Loved the column on recruiting rankings projections. There seemed to be a ton of commitments over the weekend. Would be interested in seeing your top-5 projected recruiting rankings.
-- Steve from Louisville
Since you're a Louisville fan, Steve, I'll stretch the list to seven so it includes your Cardinals. Note that this list is based on committed prospects at this moment without any projecting of where uncommitted prospects might end up.
Obvious question, where does the commitment of Greg Monroe put the Hoyas' 2008 recruiting class (rankings). Also, with another available scholarship do you see John Thompson III and Co. taking another '08 recruit or saving it for one of the '09 (prospects) they had at Midnight Madness?
-- Geraud from Milwaukee
After a little bit of waffling as to whether UCLA or Georgetown should be No. 1, I slid Georgetown into the No. 2 spot (see above). Both classes are extremely strong and headlined by the top prospect at his position. Monroe is the top power forward and Jrue Holiday is the No. 1 point guard. Monroe and Holiday also have the ability to play other positions. In addition, Monroe is the best passing big man in the class. Holiday is the best perimeter defender in the class.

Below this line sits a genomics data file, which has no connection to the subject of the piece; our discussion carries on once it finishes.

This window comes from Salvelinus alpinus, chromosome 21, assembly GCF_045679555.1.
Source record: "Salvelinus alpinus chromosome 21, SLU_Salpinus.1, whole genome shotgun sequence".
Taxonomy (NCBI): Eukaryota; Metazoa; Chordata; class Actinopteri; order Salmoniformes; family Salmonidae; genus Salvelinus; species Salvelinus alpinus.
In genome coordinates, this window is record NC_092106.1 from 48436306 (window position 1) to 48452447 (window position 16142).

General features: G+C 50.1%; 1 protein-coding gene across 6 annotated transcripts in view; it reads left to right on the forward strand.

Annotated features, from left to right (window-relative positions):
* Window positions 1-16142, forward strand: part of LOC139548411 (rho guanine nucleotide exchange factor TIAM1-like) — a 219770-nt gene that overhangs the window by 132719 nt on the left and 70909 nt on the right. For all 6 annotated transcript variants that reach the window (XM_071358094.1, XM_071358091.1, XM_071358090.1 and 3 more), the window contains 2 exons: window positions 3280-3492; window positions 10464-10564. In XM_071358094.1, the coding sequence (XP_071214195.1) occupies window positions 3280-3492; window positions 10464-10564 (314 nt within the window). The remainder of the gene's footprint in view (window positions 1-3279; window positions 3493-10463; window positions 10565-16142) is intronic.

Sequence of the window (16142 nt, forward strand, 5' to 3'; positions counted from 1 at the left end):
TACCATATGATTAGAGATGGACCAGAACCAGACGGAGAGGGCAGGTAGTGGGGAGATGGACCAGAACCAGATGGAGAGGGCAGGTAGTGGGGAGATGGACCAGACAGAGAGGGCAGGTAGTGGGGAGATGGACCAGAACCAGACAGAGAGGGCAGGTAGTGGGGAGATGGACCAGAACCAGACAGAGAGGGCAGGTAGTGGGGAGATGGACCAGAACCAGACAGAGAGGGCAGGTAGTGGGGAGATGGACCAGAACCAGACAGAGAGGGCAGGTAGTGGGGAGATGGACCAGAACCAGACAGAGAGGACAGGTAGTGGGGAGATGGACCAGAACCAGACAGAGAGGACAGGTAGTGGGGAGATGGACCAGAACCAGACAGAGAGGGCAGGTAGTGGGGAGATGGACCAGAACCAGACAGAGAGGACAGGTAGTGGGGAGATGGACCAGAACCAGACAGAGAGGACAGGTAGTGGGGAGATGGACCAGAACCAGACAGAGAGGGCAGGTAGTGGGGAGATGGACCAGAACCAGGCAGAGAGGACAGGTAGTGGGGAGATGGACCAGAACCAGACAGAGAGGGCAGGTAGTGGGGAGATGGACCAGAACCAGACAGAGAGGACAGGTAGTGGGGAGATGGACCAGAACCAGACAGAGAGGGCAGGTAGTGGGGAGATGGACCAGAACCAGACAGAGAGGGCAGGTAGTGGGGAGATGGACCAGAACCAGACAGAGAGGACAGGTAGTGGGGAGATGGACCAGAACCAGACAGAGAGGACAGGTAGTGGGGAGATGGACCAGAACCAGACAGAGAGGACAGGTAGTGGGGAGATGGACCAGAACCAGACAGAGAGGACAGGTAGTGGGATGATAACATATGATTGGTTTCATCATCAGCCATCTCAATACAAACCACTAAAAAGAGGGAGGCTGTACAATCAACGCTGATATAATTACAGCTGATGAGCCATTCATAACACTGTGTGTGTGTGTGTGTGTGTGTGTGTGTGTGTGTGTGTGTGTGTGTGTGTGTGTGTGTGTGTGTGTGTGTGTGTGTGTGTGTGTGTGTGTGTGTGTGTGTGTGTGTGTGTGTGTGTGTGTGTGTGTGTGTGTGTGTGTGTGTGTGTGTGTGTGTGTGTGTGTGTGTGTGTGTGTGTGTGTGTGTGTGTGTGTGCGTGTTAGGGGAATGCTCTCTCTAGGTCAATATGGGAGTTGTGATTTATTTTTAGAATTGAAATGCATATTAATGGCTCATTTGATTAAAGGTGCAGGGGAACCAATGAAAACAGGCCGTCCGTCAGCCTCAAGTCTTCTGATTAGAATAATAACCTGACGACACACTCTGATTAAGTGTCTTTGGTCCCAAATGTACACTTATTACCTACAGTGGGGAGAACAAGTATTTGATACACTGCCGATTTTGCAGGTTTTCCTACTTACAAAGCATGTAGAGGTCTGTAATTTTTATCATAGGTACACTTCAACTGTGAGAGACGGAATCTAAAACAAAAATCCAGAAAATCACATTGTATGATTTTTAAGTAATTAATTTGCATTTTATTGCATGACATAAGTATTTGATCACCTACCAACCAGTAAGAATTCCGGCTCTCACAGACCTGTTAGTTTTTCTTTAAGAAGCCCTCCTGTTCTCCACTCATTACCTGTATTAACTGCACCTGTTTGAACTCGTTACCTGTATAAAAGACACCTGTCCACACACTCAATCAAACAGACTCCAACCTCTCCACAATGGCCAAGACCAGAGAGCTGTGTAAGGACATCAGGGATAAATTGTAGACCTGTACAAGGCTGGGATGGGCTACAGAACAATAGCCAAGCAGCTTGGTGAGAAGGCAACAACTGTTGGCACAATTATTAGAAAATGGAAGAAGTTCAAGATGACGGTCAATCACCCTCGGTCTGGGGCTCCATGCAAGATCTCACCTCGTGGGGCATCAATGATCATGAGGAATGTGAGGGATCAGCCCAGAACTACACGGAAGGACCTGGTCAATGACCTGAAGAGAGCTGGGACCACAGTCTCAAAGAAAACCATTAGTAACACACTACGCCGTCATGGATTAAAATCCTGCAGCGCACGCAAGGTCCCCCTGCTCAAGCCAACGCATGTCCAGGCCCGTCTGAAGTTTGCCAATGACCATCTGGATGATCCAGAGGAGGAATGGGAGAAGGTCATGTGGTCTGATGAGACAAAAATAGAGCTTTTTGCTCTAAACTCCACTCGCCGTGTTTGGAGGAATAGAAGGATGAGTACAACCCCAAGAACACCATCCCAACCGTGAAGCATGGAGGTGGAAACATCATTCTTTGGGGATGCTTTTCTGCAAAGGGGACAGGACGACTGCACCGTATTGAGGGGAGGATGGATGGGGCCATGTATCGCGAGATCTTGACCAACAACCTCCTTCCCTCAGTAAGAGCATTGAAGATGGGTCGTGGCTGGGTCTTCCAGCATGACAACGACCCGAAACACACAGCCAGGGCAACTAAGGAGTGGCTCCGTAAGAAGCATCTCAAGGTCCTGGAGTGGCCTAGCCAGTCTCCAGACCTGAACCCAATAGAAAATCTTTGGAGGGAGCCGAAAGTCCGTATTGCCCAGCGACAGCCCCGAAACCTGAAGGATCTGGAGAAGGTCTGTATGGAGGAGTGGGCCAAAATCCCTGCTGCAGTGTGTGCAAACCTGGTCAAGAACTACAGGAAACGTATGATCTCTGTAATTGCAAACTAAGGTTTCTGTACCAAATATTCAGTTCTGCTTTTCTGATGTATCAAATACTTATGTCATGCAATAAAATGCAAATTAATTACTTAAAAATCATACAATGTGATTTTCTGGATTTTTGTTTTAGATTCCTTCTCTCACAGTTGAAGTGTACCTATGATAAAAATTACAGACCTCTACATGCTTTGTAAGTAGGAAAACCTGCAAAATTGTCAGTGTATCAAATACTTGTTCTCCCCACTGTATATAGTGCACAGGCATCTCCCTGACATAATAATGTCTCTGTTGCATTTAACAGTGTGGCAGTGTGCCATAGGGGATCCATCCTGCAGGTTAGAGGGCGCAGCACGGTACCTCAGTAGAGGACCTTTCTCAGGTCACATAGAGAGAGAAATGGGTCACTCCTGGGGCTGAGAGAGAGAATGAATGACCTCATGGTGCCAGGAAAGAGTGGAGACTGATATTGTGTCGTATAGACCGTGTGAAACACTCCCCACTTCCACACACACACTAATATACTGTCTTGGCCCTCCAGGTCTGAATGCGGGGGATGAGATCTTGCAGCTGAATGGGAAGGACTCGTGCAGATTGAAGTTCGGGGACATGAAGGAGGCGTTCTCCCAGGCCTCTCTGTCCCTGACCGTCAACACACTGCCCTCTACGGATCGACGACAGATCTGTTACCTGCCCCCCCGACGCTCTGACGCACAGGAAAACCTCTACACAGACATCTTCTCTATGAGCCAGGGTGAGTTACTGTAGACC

The one thing that takes a little glitter off both classes is that they both have positional overlap. Georgetown is three deep at power forward, and UCLA is three deep at guard. However, UCLA can easily play three of its guards together and potentially play all three at the same time. Holiday has the strength to match up on a lot of threes, and Malcolm Lee looks to still be growing. Georgetown could play two of their forwards at the four and the five, but it would be very difficult to play all three of them at the same time in the Hoyas' system.
So basically, the ability of UCLA to play all four of its recruits at the same time - and the fact that their recruits' rankings average out higher than Georgetown's - give UCLA the edge.
Georgetown just lost out on four-star small forward Renaldo Woolridge to Tennessee, so the Hoyas will likely wait it out with another small forward, Wesley Witherspoon. He has indicated that he will wait until the spring signing period.
Another possibility for Georgetown is four-star forward Augustus Gilchrist. The former Virginia Tech signee and local product is looking to enroll after the first semester and was in attendance at Georgetown's "Midnight Madness" event.
How is LSU going to retaliate after the huge loss of Greg Monroe? Who are we after?
-- TJ from Baton Rouge
Losing the No. 1 prospect out of its home state does have to sting the LSU basketball program. But all along, LSU new it would be a tough battle, if not an uphill battle, to keep Monroe in state. The loss is not a shocker, and the Tigers will move on now.
The focus of their recruiting efforts is directed towards five-star center J'Mison Morgan of Dallas (Texas) South Oak Cliff High School. LSU didn't land Morgan's teammate Darrell Arthur - who chose Kansas - but LSU appears to be in good shape with Morgan. Alabama looks like LSU's main competition for Morgan. The big fellow is also considering UCLA, Kansas and Baylor, and will take a visit to Cincinnati this weekend.